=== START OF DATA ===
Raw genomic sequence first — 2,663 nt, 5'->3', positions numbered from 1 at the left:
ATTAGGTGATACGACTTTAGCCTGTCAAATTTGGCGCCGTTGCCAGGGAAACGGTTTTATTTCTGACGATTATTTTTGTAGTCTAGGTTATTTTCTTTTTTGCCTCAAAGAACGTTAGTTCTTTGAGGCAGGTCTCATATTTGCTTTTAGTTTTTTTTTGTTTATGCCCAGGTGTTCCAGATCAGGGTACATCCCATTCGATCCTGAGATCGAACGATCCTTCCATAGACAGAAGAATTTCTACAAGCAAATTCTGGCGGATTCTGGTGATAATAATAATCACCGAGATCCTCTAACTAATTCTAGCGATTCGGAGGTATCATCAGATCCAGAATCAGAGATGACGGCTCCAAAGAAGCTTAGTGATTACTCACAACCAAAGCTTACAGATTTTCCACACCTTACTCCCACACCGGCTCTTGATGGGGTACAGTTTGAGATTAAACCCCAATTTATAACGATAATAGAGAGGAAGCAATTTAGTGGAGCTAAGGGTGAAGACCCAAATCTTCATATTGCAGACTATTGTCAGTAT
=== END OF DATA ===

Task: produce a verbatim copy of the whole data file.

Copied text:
Raw genomic sequence first — 2,663 nt, 5'->3', positions numbered from 1 at the left:
ATTAGGTGATACGACTTTAGCCTGTCAAATTTGGCGCCGTTGCCAGGGAAACGGTTTTATTTCTGACGATTATTTTTGTAGTCTAGGTTATTTTCTTTTTTGCCTCAAAGAACGTTAGTTCTTTGAGGCAGGTCTCATATTTGCTTTTAGTTTTTTTTTGTTTATGCCCAGGTGTTCCAGATCAGGGTACATCCCATTCGATCCTGAGATCGAACGATCCTTCCATAGACAGAAGAATTTCTACAAGCAAATTCTGGCGGATTCTGGTGATAATAATAATCACCGAGATCCTCTAACTAATTCTAGCGATTCGGAGGTATCATCAGATCCAGAATCAGAGATGACGGCTCCAAAGAAGCTTAGTGATTACTCACAACCAAAGCTTACAGATTTTCCACACCTTACTCCCACACCGGCTCTTGATGGGGTACAGTTTGAGATTAAACCCCAATTTATAACGATAATAGAGAGGAAGCAATTTAGTGGAGCTAAGGGTGAAGACCCAAATCTTCATATTGCAGACTATTGTCAGTAT